Thursday, September 30, 2010
This is a big week for newsworthy shareholder votes! Dollar Thrifty shareholders voted down the Hertz offer today (from Bloomberg):
The vote at the special meeting in Chicago today was about 13.8 million shares against the Hertz bid, versus 11.8 million shares in favor.
Only 41% of the outstanding shares were voted in favor of the Hertz deal.
For weeks Avis had refused to give Dollar Thrifty a reverse termination fee with an anti-trust/regulatory trigger - until yesterday when they offered up a $20 million fee. To be honest, the 1.3% fee that $20 million represents is nothing compared the damage that might be suffered by Dollar should Avis walk away in the event of regulatory challenges. I know that the reverse termination fee has been a big sticking point with the Dollar board, but given the small size of the one finally offered up by Avis, I can't imagine that the reverse termination fee was really driving many votes. If you think about a reverse termination fee as an equivalent to a liquidated damages provision paid to the seller in the event the buyer is unable to complete the deal, even the $44 million offered up by Hertz was probably much too small.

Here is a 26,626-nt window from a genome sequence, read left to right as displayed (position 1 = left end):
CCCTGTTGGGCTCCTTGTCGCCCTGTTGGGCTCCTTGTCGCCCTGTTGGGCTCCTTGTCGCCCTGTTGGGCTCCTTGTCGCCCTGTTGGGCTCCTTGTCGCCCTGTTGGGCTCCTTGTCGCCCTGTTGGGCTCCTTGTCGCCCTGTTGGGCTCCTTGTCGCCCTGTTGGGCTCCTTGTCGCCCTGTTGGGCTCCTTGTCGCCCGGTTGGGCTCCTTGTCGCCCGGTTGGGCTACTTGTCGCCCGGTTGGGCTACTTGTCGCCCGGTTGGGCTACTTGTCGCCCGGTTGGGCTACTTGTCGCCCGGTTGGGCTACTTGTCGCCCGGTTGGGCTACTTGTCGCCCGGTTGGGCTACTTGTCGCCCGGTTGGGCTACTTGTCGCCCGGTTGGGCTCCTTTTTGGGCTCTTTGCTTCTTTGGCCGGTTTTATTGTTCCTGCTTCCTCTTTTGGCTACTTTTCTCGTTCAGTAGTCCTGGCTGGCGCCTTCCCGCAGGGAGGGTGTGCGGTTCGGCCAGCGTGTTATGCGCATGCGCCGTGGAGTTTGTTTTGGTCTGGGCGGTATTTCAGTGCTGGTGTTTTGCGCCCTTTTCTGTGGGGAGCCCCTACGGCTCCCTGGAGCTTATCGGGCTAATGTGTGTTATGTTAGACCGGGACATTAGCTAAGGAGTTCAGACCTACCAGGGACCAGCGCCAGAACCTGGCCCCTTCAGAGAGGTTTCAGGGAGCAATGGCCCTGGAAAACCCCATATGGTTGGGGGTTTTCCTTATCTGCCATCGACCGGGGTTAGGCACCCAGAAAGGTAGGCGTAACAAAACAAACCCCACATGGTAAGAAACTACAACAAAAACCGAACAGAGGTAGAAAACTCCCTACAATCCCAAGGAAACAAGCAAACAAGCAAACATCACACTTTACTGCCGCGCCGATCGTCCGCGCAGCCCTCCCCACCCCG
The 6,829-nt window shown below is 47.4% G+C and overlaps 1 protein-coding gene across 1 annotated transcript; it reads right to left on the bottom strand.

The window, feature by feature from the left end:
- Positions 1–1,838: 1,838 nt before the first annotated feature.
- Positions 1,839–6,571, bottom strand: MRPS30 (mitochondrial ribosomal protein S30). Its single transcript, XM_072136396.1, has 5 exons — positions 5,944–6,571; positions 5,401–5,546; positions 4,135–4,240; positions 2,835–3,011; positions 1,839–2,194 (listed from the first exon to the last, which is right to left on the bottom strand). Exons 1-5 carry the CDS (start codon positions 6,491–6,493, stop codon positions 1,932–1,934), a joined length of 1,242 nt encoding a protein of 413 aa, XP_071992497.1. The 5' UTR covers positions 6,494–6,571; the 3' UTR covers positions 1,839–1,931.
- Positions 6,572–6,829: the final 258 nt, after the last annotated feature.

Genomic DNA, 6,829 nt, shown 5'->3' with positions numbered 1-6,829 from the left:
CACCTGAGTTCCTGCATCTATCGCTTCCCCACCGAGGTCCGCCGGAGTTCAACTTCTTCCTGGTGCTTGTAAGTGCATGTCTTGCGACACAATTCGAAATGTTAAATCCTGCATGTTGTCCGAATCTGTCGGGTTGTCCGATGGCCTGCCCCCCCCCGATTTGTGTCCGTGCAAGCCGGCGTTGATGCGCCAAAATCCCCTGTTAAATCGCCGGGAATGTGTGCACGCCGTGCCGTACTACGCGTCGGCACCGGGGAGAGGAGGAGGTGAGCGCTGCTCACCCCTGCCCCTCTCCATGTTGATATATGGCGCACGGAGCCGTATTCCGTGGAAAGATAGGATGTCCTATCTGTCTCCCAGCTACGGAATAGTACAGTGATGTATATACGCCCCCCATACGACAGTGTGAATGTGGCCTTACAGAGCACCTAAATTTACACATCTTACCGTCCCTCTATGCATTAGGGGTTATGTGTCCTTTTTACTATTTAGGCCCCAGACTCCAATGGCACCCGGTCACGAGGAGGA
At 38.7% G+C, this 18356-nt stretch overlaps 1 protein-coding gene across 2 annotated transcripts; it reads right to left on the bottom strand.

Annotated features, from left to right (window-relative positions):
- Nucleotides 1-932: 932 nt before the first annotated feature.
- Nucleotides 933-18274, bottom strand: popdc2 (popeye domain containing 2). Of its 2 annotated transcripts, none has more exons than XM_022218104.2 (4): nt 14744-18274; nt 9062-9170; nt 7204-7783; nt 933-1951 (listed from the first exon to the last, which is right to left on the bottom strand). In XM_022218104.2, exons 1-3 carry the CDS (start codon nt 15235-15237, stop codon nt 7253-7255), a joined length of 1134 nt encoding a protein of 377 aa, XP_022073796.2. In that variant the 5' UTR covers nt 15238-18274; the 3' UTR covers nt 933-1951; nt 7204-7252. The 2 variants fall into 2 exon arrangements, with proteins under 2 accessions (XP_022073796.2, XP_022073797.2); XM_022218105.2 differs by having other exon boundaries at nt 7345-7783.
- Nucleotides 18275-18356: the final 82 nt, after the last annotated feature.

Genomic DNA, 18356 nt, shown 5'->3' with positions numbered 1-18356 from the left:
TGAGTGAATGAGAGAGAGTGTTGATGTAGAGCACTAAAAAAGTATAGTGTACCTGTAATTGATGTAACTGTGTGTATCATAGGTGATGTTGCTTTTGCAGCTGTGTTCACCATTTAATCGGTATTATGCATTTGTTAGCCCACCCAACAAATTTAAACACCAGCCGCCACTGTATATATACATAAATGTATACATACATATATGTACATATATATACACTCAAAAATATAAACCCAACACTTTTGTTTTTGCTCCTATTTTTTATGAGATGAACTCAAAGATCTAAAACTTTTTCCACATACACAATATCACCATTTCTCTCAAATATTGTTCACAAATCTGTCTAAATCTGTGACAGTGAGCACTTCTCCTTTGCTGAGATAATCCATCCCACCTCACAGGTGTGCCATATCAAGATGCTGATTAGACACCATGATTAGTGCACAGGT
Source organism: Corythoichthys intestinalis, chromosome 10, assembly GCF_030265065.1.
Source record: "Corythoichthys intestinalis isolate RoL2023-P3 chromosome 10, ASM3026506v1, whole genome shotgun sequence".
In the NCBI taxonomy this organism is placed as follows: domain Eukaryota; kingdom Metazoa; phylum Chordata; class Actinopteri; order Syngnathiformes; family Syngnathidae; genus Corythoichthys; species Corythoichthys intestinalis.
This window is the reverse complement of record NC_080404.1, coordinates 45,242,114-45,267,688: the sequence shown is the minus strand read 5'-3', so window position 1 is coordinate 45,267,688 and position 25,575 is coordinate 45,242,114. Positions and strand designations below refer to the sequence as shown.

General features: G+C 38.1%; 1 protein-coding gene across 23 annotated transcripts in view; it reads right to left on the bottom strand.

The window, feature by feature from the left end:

Wednesday, September 29, 2010
It's been an exciting couple of weeks on the proxy fight side. Yesterday, Barnes & Noble announced the results of the proxy contest instigated by Ron Burkle of Yucaipa. Management board members were returned and the dissidents lost (WSJ). But here's the thing - management directors got 44% of the vote and Yucaipa's slate got only 39%. OK, that's still a win for management under current voting rules for a company without a majority voting provision in its bylaws. However, given that Riggio undoubtedly voted the 30% or so that he controls in his favor, the fact that management could only come back with 44% of the quorum (not the total shares outstanding) is pretty pathetic. And Burkle doesn't off easy either - apparently Aletheia sat on the sidelines, not voting a large percentage of its stock (FT.com). Turns out when Burkle's legal team was arguing at trial over the summer that they hadn't made an agreement - even a wink and a nod - with Aletheia that they were right! Sorry I ever doubted them. But I bet you Burkle is wishing he might winked and nodded a bit more.